PulseSensor Playground Toolbox
PulseSensor Playground Walkthrough
For a general overview of the Playground code functionality, we put together a TOOLBOX to make it easy to start working beyond the example code we provide. What follows is a brief discription of what the Pulse Sensor is, and how it does what it does. There's some interesting things to know about the analog signal we are going to process, and the known techniques of finding the heart-beat in the signal. No sense in reinventing the algorithm!
The Pulse Sensor that we make is essentially a photoplethysmograph (PPG), which is a well known medical device used for non-invasive heart rate monitoring. Sometimes, PPGs measure blood-oxygen levels (SpO2), sometimes they don't. The heart pulse signal that comes out of a PPG is an analog fluctuation in voltage, and it has a predictable wave shape as shown in figure 1. The depiction of the pulse wave is called a photoplethysmogram, or PPG. Our latest hardware version, Pulse Sensor Amped, amplifies the raw signal of the previous Pulse Sensor, and normalizes the pulse wave around V/2 (midpoint in voltage). Pulse Sensor Amped responds to relative changes in light intensity. If the amount of light incident on the sensor remains constant, the signal value will remain at (or close to) 512 (midpoint of Arduino 10 bit ADC range). More light and the signal goes up. Less light, the opposite. The amount of light from the green LED that is reflected back to the sensor changes during each pulse.
Our goal is to find successive moments of instantaneous heart beat and measure the time between, called the inter-beat interval (IBI). By following the predictable shape and pattern of the PPG wave, we are able to do just that.
Now, we're not heart researchers, but we play them on this blog. We're basing this page on Other People's Research that seem reasonable to us (references below). When the heart pumps blood through the body, with every beat there is a pulse wave (kind of like a shock wave) that travels along all arteries to the very extremities of capillary tissue like fingertips and earlobes where the Pulse Sensor is most likely attached. We are measuring the change in tissue density due to the pulse wave, actual blood circulates in the body much slower than the pulse wave travels. Let's follow events as they progress from point 'T' on the PPG below. A rapid upward rise in signal value occurs as the pulse wave passes under the sensor, then the signal falls back down toward the normal point. Sometimes, the dicroic notch (downward spike) is more pronounced than others, but generally the signal settles down to background noise before the next pulse wave washes through. Since the wave is repeating and predictable, we could choose almost any recognizable feature as a reference point, say the peak, and measure the heart rate by doing math on the time between each peak. This, however, can run into false readings from the dicroic notch, if present, and may be susceptible to inaccuracy from baseline noise as well.There are other good reasons not to base the beat-finding algorithm on arbitrary wave phenomena. Ideally, we want to find the instantaneous moment of the heart beat. This is important for accurate BPM calculation, Heart Rate Variability (HRV) studies, and Pulse Transit Time (PTT) measurement. And it is a worthy challenge! People Smarter Than Us (note1) argue that the instantaneous moment of heart beat happens at some point during that fast upward rise in the PPG waveform.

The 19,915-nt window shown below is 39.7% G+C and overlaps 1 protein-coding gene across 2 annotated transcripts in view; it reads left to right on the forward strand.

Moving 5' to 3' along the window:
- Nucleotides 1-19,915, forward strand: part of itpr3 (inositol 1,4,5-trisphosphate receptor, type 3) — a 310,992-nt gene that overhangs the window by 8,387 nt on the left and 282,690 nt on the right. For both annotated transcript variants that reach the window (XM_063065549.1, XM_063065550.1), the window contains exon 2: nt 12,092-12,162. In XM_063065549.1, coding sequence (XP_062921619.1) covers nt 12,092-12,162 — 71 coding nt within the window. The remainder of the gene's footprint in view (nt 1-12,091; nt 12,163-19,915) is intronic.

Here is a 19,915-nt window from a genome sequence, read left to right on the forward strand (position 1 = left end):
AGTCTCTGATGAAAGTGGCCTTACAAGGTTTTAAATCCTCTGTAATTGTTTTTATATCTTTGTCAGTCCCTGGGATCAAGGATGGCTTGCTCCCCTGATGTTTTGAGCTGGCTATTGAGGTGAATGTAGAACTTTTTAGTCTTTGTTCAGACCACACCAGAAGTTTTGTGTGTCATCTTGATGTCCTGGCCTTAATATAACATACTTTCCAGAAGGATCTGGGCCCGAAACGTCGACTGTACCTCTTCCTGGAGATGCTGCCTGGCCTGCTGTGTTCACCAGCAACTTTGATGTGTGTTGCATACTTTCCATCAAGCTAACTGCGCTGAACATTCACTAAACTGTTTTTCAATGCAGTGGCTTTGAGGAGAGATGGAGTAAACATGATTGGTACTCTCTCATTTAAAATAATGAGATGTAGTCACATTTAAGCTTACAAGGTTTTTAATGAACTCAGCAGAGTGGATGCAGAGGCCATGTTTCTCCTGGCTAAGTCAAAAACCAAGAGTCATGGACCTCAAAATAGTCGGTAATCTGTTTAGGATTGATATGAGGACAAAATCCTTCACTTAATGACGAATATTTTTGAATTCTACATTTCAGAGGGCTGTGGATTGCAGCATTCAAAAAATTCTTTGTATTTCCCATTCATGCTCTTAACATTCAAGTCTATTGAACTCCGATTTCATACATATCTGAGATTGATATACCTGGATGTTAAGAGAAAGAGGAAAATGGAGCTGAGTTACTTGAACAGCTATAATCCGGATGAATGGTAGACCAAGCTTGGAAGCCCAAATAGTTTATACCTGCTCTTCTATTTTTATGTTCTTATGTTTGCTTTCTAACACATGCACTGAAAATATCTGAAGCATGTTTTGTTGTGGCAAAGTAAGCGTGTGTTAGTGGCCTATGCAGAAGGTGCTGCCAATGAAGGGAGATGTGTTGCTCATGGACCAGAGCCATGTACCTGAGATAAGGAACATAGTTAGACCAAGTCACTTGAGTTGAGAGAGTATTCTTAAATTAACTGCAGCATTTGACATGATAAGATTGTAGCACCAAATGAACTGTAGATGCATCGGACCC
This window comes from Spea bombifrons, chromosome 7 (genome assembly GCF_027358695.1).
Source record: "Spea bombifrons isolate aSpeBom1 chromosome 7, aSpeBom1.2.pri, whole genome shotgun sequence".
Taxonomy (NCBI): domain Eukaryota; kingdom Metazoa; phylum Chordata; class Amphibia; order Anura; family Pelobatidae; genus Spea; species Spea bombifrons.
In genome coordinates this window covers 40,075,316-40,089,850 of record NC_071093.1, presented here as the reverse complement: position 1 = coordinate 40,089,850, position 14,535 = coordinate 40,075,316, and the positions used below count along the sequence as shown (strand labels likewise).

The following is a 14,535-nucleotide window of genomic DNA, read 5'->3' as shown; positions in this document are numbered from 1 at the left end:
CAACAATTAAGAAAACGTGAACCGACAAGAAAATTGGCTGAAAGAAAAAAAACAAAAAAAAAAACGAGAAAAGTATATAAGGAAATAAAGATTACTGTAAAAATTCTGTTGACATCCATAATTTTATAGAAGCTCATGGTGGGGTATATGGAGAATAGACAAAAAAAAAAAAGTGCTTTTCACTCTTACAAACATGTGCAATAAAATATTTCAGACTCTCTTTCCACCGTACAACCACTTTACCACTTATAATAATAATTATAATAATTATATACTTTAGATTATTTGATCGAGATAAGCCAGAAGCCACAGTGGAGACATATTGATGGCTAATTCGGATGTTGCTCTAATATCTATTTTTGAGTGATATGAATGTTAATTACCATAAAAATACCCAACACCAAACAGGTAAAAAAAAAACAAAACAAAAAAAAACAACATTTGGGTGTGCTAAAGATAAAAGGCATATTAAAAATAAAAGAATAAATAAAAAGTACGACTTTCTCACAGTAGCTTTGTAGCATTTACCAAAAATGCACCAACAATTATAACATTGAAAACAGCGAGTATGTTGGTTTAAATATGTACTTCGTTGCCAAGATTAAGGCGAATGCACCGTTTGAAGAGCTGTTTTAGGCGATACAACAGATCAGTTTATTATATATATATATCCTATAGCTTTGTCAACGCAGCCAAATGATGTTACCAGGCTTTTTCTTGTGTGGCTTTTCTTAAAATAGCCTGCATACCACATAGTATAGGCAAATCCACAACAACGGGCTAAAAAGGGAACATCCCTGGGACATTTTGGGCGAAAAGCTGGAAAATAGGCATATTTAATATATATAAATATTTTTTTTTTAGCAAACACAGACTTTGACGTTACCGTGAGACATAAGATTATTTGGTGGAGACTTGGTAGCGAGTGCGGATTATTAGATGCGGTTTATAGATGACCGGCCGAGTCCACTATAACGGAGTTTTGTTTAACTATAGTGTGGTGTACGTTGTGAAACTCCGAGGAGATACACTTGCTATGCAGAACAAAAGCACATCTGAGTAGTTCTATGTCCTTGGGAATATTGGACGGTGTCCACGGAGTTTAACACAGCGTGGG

Some heart researchers say it's when the signal gets to 25% of the amplitude, some say when it's 50% of the amplitude, and some say it's the point when the slope is steepest during the upward rise event. This version 1.1 of Pulse Sensor code is designed to measure the IBI by timing between moments when the signal crosses 50% of the wave amplitude during that fast upward rise. The BPM is derived every beat from an average of the previous 10 IBI times. So, when the Arduino is powered up and running with Pulse Sensor Amped plugged into analog pin 0, it constantly (every 2 mS) reads the sensor value and looks for the heart beat.
note1: Seems the folks who argue most about where the instantaneous moment of heart beat is are trying to measure Pulse Transit Time. PTT measures how long it takes for the pulse to travel from the point R on an Electro Cardiogram (ECG) to an extremity (fingertip/toe). PPG is often used in PTT studies to time pulse arrival at the extremity. Somnologists sometimes use PTT. Check the references for dorking out on acronyms!